- Canon IXUS 1000 HS / PowerShot SD4500 IS vs PowerShot S95 Real-life resolution (default settings)
- Canon IXUS 1000 HS / PowerShot SD4500 IS vs Panasonic Lumix TZ20 / ZS10 High ISO Noise
- Canon IXUS 1000 HS / PowerShot SD4500 IS: Handheld Night Scene versus Program (at 1250 / 800 ISO)
- Canon IXUS 1000 HS / PowerShot SD4500 IS gallery
- Canon IXUS 1000 HS / PowerShot SD4500 IS verdict
Canon IXUS 1000 HS / PowerShot SD4500 IS verdict
Canon’s IXUS 1000 HS / SD4500 IS delivers a satisfying overall experience, packing a 10x optical zoom, 1080p video recording and a number of neat modes along with a sensible resolution into a relatively slim body. The zoom range may not extend as far, or even as wide, as the leaders in the compact super-zoom market, but the IXUS 1000 HS / SD4500 IS delivers its range in a slimmer body while enjoying the fruits of stepping back from the Megapixel race.
Starting with the lens, the IXUS 1000 HS / SD4500 IS offers a 36-360mm equivalent range. Annoyingly this lacks the 28mm or even wider coverage of rival super-zooms, not to mention their often longer total reach, but that’s part of the compromise of having a slimmer body. The upside is respectable optical quality with few artefacts to worry about beyond a small amount of fringing when zoomed-out and the usual reduced contrast of a long range when zoomed-in. We’re also relieved to find Canon allowing you to adjust the optical zoom while filming, with only minor drifting in focus as you do so.
Speaking of filming, it’s great to find 1080p Full HD capabilities on a compact, and the quality is certainly a step-up from the 720p of most models. The IXUS 1000 HS / SD4500 IS also enjoys a couple of neat video options, including a 240fps mode which plays back eight times slower than normal (albeit in QVGA resolution), and a new Miniature option which applies a digital tilt along with increased saturation and speed to deliver an attractive-looking toy landscape effect. The latter easily delivers fun results which your friends will think required expert time-lapse and optical trickery to achieve. We have examples of both in the Movie Mode section on the first page.
As the second HS branded camera, the IXUS 1000 HS / SD4500 IS claims superior low light capabilities. Its predecessor achieved this with a modest resolution of 10 Megapixels and an optically bright lens. Due to its super-zoom range, the focal ratio of the IXUS 1000 HS / SD4500 IS has become average, but the sensible sensor resolution remains. In our High ISO Noise results page you can see how noise levels are lower than the leader of the super-zoom compacts, the Panasonic Lumix TZ20 / ZS10, which unsurprisingly continues to bump its resolution up with every generation.
It’s refreshing to find Canon step back from the Megapixel race and judging from the results we’d say it was a sensible decision, although it’s revealing to note the latest HS models in the range couldn’t resist boosting their resolution a little from 10 to 12 Megapixels.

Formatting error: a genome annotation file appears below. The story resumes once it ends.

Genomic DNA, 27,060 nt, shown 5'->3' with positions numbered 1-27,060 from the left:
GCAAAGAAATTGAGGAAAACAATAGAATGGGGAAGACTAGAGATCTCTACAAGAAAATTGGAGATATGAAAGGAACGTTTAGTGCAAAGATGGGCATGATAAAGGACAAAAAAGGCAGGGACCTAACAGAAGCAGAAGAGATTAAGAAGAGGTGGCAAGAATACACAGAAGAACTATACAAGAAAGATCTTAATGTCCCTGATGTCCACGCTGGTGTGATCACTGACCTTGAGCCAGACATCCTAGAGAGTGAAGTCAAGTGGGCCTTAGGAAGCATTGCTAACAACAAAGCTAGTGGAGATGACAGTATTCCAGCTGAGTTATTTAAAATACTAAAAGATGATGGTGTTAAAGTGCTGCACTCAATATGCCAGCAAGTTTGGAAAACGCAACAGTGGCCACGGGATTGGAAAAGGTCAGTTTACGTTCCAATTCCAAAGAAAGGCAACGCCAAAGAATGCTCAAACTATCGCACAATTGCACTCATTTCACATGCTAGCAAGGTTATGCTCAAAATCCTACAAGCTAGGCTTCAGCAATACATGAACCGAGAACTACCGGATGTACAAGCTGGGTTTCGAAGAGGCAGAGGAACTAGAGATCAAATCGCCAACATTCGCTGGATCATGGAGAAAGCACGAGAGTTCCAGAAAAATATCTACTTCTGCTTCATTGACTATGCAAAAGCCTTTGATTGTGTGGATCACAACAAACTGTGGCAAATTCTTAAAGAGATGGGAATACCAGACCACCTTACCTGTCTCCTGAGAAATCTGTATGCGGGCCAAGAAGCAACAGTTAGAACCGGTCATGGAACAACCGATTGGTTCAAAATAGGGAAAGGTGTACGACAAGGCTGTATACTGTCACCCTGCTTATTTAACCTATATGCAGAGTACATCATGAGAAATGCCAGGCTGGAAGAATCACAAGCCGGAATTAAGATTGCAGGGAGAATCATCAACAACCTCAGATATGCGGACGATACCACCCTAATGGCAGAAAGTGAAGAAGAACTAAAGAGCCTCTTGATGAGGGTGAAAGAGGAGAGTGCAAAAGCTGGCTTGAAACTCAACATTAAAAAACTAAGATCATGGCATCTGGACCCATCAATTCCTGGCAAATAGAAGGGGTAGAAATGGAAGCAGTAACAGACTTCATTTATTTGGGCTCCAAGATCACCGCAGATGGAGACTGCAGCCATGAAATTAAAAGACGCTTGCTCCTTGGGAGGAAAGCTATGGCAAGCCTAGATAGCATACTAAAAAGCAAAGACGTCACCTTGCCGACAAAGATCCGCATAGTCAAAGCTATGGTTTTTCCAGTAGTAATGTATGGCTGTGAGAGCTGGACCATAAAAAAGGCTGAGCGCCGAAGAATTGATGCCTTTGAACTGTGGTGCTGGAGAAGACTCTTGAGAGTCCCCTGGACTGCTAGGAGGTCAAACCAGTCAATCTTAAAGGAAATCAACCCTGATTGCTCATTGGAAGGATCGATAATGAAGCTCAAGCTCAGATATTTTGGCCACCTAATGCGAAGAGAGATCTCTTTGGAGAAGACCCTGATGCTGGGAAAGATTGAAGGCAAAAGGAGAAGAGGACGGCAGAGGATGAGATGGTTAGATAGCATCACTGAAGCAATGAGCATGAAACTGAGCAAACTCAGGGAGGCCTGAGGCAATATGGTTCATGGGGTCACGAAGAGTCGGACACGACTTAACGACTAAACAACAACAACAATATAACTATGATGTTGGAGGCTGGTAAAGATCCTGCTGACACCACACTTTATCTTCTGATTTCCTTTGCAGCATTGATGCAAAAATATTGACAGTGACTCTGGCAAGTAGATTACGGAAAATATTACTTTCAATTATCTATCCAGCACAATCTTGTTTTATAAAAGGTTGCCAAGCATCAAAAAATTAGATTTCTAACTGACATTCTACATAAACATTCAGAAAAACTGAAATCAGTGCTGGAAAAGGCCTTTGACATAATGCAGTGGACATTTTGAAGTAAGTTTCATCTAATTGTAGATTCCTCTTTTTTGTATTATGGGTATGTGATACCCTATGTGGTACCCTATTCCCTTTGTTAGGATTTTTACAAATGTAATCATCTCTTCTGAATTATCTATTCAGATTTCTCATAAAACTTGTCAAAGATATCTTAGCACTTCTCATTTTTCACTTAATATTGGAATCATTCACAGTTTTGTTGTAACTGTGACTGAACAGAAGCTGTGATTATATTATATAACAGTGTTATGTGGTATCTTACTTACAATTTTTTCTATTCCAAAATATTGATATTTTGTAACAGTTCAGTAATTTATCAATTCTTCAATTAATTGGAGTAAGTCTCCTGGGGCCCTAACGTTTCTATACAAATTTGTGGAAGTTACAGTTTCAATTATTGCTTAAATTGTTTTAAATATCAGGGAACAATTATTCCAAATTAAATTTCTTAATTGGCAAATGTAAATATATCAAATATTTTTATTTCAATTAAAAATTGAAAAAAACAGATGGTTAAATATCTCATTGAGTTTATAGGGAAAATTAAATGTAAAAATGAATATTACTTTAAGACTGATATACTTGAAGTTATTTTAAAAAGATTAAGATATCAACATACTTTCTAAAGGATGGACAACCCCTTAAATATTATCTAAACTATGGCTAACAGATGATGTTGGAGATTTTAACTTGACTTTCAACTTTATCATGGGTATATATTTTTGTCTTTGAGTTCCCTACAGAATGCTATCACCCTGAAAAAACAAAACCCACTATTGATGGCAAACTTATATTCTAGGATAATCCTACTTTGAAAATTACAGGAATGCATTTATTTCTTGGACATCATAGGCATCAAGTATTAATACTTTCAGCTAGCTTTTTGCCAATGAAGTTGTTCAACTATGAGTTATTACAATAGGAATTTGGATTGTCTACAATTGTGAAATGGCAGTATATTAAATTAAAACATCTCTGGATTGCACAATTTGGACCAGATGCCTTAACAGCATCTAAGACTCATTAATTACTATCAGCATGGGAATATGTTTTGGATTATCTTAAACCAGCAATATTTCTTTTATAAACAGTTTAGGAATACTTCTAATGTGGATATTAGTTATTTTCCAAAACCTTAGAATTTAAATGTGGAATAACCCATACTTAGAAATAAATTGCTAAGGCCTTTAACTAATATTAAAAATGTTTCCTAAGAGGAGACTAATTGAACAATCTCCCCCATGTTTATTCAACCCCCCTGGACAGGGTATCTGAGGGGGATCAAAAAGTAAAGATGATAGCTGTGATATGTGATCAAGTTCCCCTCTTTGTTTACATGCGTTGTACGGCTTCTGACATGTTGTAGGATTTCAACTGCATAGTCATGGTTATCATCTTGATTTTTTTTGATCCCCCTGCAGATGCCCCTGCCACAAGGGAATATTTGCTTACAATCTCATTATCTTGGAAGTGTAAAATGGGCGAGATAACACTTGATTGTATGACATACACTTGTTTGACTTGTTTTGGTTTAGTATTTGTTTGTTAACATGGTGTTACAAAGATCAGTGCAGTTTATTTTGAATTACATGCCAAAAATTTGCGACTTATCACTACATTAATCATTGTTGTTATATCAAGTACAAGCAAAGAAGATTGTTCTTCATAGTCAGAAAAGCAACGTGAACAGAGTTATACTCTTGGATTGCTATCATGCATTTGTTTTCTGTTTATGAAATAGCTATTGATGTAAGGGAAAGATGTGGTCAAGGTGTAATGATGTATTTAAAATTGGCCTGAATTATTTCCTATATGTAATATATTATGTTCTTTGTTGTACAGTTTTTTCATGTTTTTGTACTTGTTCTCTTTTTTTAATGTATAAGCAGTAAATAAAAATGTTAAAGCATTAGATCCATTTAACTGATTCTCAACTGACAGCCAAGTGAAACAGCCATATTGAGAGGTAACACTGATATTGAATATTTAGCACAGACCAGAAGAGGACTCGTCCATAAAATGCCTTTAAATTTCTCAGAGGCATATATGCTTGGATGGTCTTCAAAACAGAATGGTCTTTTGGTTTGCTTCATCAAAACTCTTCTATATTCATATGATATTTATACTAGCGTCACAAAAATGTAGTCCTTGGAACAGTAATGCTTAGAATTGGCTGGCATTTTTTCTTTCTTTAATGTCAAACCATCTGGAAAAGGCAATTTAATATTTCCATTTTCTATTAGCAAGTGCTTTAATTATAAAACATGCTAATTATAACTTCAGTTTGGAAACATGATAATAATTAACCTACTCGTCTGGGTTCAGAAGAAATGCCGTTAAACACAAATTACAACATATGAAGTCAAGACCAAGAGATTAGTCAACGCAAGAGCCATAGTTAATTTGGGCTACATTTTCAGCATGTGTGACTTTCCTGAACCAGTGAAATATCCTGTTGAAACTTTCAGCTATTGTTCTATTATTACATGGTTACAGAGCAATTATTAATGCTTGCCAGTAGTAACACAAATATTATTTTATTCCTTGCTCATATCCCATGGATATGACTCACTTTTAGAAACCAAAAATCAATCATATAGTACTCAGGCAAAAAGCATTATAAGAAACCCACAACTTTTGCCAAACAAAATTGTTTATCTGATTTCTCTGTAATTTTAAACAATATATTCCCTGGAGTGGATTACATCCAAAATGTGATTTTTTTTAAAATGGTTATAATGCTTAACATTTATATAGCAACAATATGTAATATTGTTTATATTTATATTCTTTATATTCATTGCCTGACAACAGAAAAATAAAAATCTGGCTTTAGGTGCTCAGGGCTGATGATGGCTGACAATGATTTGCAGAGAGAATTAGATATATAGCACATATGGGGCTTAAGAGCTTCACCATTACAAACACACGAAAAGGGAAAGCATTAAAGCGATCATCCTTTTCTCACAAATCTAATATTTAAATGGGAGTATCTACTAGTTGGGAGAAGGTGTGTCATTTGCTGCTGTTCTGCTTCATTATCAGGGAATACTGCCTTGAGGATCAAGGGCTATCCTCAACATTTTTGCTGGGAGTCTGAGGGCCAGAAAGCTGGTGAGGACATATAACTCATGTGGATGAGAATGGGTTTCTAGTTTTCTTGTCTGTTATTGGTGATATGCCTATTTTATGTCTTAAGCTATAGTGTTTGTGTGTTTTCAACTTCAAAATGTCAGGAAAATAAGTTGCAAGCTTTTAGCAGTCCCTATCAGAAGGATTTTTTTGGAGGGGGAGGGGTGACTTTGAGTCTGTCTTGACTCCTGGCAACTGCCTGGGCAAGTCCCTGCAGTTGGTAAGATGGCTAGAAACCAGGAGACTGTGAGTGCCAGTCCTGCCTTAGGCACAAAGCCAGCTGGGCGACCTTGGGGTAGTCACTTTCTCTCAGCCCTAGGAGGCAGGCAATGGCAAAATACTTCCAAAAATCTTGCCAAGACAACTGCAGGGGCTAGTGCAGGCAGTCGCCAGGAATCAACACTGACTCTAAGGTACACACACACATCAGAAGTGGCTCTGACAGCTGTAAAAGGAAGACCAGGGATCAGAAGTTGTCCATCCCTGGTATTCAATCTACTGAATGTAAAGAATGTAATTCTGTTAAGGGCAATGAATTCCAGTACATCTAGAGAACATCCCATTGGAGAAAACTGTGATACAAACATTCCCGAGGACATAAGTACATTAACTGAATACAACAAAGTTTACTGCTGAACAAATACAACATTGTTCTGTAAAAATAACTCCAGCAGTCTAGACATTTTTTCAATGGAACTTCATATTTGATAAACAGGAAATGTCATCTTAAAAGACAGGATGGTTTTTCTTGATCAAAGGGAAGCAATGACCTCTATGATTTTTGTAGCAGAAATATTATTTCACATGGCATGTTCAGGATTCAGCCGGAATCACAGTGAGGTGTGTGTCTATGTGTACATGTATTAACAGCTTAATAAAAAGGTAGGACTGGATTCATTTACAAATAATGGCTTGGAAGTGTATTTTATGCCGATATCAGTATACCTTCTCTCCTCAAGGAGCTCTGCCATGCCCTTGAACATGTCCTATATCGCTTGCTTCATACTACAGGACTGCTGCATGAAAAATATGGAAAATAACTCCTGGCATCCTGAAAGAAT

The use of a CMOS sensor also allows the IXUS 1000 HS / SD4500 IS to enjoy reasonable continuous shooting speeds which were out of reach to its CCD-based predecessors, while also avoiding their vertical streaking when filming very high contrast subjects like brightly backlit windows or sunlight rippling on water.
In a very welcome move, Canon’s taken inspiration from Sony’s recent models by offering a mode which stacks multiple images taken in a burst and combines them into a single image to reduce noise or shake. This new Handheld Night Scene, like Sony’s Handheld Twilight before it, operates completely automatically without any control over sensitivity, but delivers genuine benefits. You’ll enjoy smooth, noise-free images at surprisingly high ISOs, where the only requirement is your subject remaining still during the burst.
The IXUS 1000 HS / SD4500 IS may not enjoy Sony’s latest development of Multi Frame NR, which allows you to manually choose the sensitivity, nor any of its rival’s other innovative composite modes including in-camera panoramas, but it remains a very welcome addition to the IXUS / ELPH capabilities.
For us, the only real downsides to the camera were the lack of true wide angle coverage and a shorter than average battery life along with the use of a 16:9 widescreen display, which may be great for shooting HD video, but involves thick black bars running down each side of the image when set to take stills in the best quality mode. We also missed the bright lens and exposure control of the earlier IXUS 300 HS / SD4000 IS. Which brings us to our comparison with rival models.
Compared to Canon IXUS 300 HS / SD4000 IS
Canon’s IXUS 300 HS / SD4000 IS was the first model in the company’s ‘HS’ range and has a number of things in common with the IXUS 1000 HS / SD4500 IS. Both cameras share the same 10 Megapixel CMOS sensor, which means both enjoy around a one stop advantage at higher sensitivities than typical 14 Megapixel compacts. Both models also offer the slow motion video mode and fast continuous shooting options, and both share the same 3in / 230k widescreen displays. So what’s the difference?
The major difference between the IXUS 300 HS / SD4000 IS and IXUS 1000 HS / SD4500 IS concerns the lens on each camera. The IXUS 300 HS / SD4000 IS features a fairly basic 3.8x zoom (28-105mm equivalent) with a brighter than average f2.0-5.3 focal ratio. In contrast, the IXUS 1000 HS / SD4500 IS boasts a much more powerful 10x zoom (36-360mm equivalent), albeit with a slower f3.4-5.6 focal ratio.